Put 'em Up!: A Comprehensive Home Preserving Guide for the Creative Cook from Drying and Freezing to Canning and Pickling
Sherri Brooks Vinton
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A Comprehensive Home Preserving Guide for the Creative Cook from Drying and Freezing to Canning and Pickling
PRESERVING IS BACK, AND IT’S BETTER THAN EVER. Flavors are brighter, batch sizes are more flexible, and modern methods make the process safer and easier. Eating locally is on everybodys mind, and nothing is more local than Heirloom Salsa made from vine-fresh tomatoes or a quick batch of Ice-Box Berry Jam saved from the seasons last berries. Even beginners who never made peach jam or dill pickles in their grandmothers kitchens are eager to pick up preserving skills as a way to save money, extend the local harvest, and control the quality of preserved ingredients.
The step-by-step instructions in Put ‘em Up will have the most timid beginners filling their pantries and freezers with the preserved goodness of summer in no time. An extensive Techniques section includes complete how-to for every kind of preserving: refrigerating and freezing, air- and oven-drying, cold- and hot-pack canning, and pickling. And with recipe yields as small as a few pints or as large as several gallons, readers can easily choose recipes that work for the amount of produce and time at hand.
Real food advocate Sherri Brooks Vinton offers recipes with exciting flavor combinations to please contemporary palates and put preserved fruits and vegetables on dinner-party menus everywhere. Pickled Asparagus and Wasabi Beans are delicious additions to holiday relish trays; Sweet Pepper Marmalade perks up cool-weather roasts; and Berry Bourbon is an unexpected base for a warming cocktail.
The best versions of tried-and-true favorites are all here too. Bushels of fresh-picked apples are easily turned into applesauce, dried fruit rings, jelly, butter, or even brandy. Falling-off-the-vine tomatoes can be frozen whole, oven dried, canned, or made into a tangy marinara. Options for pickling cucumbers range from Bread and Butter Chips and Dill Spears to Asian Ice-Box Pickles. Something delicious for every pantry!
Pickled Asparagus Wasabi Beans Beet Relish
Berry Bourbon Grannys Chow-Chow Agua Fresca Cantaloupe Rum Asian Carrot Slaw Curried Cauliflower Drunken Cherries Cherry and Black Pepper Preserves Pickled Jalapenos Three-Chili Hot Sauce Preserved Lemons Candied Citrus Rind Oven-Dried Sweet Corn Bread and Butter Chips Pickled Fennel Figs in Honey Syrup Roasted Garlic Butter Grape Leather Dill Pesto with Feta Martini Onions Ginger and Peach Jam Dried Pear Chips Sugar Plums Pickled Ramps Classic Strawberry Jam Sweet Pepper Marmalade Salsa Verde Oven-Dried Tomatoes Pickled Watermelon Rind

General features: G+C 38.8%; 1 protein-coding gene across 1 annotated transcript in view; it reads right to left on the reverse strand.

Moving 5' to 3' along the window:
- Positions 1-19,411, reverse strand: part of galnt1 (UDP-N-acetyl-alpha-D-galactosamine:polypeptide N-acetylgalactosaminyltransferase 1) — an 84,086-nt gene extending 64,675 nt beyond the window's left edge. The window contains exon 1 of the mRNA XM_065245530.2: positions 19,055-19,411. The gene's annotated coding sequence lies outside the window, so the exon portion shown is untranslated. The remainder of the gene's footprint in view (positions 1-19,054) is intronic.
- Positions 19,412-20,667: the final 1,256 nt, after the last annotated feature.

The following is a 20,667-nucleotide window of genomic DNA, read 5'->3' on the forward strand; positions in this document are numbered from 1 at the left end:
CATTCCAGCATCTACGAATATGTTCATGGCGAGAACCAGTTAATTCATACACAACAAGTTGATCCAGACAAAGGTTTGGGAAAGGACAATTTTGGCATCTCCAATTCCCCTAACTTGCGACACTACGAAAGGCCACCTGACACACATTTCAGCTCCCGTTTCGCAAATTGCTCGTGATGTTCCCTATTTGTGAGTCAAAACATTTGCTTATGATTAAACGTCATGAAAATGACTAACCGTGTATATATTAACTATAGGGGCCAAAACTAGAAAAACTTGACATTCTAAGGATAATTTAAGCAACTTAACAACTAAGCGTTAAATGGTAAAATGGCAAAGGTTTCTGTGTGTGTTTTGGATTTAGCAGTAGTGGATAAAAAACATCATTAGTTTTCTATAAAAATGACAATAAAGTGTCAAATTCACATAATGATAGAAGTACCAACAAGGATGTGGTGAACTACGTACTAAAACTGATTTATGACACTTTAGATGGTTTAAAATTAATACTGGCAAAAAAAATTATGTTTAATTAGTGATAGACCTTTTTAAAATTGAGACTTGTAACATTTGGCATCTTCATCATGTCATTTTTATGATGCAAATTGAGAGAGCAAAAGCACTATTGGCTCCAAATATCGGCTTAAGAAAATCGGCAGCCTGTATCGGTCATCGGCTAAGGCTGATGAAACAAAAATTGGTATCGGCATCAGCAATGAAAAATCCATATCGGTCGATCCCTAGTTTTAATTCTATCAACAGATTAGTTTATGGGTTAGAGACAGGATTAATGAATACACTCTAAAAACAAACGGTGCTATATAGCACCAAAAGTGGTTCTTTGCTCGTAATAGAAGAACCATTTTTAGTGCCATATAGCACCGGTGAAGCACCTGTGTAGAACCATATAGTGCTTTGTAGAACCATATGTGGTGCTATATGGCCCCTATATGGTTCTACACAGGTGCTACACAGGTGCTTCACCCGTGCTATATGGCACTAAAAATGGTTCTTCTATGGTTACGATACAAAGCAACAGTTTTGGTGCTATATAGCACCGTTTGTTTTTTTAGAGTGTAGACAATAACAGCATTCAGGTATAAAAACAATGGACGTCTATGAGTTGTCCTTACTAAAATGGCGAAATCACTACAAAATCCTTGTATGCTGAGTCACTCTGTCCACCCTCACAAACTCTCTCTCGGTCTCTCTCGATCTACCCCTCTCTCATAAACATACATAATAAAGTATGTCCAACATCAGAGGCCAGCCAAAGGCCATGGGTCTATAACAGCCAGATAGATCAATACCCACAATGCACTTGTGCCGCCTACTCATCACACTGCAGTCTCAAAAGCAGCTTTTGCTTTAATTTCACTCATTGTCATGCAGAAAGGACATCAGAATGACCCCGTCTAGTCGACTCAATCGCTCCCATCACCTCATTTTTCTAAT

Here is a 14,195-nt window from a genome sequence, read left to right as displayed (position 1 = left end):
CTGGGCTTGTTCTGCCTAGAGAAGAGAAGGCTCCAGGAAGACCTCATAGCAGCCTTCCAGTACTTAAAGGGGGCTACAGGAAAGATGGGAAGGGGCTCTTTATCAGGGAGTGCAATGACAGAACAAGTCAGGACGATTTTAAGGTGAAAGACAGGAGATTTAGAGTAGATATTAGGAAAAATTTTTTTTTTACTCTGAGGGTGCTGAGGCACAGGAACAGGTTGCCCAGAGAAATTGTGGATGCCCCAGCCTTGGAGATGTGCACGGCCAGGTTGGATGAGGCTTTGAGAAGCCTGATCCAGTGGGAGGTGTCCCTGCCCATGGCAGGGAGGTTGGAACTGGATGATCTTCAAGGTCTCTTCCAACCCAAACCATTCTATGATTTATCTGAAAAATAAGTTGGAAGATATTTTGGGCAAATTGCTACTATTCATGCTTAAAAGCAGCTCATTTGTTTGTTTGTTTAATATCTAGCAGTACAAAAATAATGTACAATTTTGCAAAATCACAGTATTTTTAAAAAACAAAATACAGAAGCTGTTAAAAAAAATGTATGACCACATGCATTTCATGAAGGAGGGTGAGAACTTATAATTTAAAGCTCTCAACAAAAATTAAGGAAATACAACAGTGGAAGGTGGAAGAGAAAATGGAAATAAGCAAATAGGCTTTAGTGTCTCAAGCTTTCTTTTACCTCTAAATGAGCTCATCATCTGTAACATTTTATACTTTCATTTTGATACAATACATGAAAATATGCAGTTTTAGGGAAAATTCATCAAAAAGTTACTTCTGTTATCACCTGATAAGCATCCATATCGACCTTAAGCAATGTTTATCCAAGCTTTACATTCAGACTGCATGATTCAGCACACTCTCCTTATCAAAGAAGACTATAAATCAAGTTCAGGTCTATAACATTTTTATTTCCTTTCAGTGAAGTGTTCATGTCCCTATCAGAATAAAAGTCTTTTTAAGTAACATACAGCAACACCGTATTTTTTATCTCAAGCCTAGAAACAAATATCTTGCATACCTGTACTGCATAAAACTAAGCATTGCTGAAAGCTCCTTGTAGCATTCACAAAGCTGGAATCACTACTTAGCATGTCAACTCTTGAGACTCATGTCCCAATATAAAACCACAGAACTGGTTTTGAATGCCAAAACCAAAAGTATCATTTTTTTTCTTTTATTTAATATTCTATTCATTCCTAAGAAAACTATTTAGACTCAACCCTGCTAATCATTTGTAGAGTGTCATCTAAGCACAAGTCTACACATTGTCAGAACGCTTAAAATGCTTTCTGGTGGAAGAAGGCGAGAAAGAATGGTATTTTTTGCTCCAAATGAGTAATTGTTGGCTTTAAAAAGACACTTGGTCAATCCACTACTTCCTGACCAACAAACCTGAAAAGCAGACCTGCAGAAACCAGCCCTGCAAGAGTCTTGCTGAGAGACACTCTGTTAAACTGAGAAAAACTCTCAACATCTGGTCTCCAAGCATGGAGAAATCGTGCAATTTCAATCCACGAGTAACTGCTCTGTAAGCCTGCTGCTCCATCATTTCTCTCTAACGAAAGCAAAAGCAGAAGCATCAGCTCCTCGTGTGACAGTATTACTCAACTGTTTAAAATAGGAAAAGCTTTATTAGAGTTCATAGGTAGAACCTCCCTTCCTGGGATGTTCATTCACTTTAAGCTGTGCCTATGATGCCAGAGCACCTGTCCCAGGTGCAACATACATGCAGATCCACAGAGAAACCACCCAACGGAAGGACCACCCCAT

beets to cover by ½ inch. Leave ½ inch of headspace between the top of the liquid and the lid. PRESERVE Refrigerate: Cool, cover, and store in the refrigerator for up to 3 weeks. Can: Use the boiling-water method. Release trapped air. Wipe the rims clean; center lids on the jars and screw on jar bands. Process for 30 minutes. Turn off heat, remove canner lid, and let jars rest in the water for 5 minutes. Remove jars and set aside for 24 hours. Check seals, then store in a cool, dark place
Southern flavor than I do a tropical treat, but it goes really well with island rum. Whip up a batch of this infused rum and it will take you to that summer place, no matter where that is for you. You can also substitute another melon such as a honeydew or a cassava. INGREDIENTS 1 ripe cantaloupe, rind and seeds removed, flesh cut into 2-inch chunks ½ cup sugar ½ cup water Juice of 1 lemon 1 (750 ml) bottle white rum PREPARE AND PRESERVE Infuse: 1. Purée the melon in a blender
with a different variety each time is an excellent way to taste-test all manner of cucumbers. FRESH STORAGE RECOMMENDATIONS MOST OF THE CUKES YOU BUY AT THE GROCERY STORE have been coated with wax to preserve their freshness. Not so the fresh veggies you pick up at the farmers’ market. Consequently, some of the food you bring home fresh will begin to wither within a day or two of purchase. Put up cukes quickly, within a day of harvest. Store the rest in a cool fridge, wrapped in a paper bag,
release its paper. 2. Place as many peeled cloves as you like in a small bowl or liquid measuring cup and add about half that volume of oil. Purée with a stick blender, scrape into a small bowl or jar, and pour in oil to cover by ¼ inch to seal out air. This will keep the garlic from oxidizing, so it will taste fresher for a longer period. PRESERVE Refrigerate: Store in the refrigerator for 1 to 2 days. Freeze: Divide into ice-cube trays or small containers and freeze for up to 6 months.
(Compost the solids or reserve for another use, such as a base for a delicious smoothie.) Bring the juice to a boil. Combine the sugar and pectin, if using, in a small bowl and set aside. To the strained juice, add lemon juice, if using, and calcium water (included in the Pomona’s Universal Pectin Kit), if your recipe calls for it, and bring to a boil. Add calcium water and lemon juice to the fruit juice. Whisk the sugar-pectin mixture into the hot juice and stir to dissolve. Return to a